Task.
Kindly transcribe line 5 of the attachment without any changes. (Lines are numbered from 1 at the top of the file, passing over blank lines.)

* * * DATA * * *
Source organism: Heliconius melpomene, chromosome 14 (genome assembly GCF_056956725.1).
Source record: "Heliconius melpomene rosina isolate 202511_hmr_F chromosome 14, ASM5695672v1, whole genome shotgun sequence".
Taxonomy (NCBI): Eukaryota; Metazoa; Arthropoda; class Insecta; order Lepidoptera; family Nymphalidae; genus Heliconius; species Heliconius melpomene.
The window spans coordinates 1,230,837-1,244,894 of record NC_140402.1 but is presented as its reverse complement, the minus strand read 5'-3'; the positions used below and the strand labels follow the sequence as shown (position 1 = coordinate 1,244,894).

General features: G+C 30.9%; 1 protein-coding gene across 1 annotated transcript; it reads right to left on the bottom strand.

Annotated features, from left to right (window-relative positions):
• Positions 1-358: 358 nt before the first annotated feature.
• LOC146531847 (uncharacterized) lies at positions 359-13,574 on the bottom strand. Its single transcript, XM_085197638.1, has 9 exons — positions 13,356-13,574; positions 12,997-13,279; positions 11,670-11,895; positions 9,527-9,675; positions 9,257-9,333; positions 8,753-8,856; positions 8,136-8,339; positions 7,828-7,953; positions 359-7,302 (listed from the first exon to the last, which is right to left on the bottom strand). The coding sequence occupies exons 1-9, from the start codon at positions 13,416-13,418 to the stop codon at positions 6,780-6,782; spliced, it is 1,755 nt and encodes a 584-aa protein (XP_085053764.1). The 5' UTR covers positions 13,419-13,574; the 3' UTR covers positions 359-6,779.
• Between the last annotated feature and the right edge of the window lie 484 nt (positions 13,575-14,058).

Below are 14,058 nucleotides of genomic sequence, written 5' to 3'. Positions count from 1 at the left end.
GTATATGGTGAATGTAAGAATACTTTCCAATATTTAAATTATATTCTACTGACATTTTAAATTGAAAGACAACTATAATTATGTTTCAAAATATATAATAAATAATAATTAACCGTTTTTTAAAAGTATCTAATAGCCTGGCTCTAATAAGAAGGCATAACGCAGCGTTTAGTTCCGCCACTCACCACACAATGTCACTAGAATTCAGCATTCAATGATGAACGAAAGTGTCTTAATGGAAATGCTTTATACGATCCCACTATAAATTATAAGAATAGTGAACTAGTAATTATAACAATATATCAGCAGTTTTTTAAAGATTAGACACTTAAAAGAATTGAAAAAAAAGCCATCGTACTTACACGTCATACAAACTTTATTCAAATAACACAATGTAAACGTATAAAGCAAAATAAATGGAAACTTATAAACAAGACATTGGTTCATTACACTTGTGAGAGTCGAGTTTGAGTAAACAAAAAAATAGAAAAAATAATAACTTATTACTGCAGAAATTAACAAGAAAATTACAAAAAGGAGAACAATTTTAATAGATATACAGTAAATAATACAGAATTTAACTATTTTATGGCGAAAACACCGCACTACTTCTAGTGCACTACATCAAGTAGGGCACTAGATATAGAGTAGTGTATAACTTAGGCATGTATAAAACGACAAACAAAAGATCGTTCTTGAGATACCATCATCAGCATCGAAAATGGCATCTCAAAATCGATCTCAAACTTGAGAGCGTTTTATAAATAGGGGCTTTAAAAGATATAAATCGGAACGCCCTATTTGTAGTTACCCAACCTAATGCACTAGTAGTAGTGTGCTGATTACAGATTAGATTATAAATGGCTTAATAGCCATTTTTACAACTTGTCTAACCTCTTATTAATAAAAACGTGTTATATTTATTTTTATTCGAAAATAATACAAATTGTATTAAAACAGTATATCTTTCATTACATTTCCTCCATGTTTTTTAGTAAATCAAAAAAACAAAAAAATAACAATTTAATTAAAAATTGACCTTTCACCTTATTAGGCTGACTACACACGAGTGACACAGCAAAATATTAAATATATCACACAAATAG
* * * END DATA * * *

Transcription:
General features: G+C 30.9%; 1 protein-coding gene across 1 annotated transcript; it reads right to left on the bottom strand.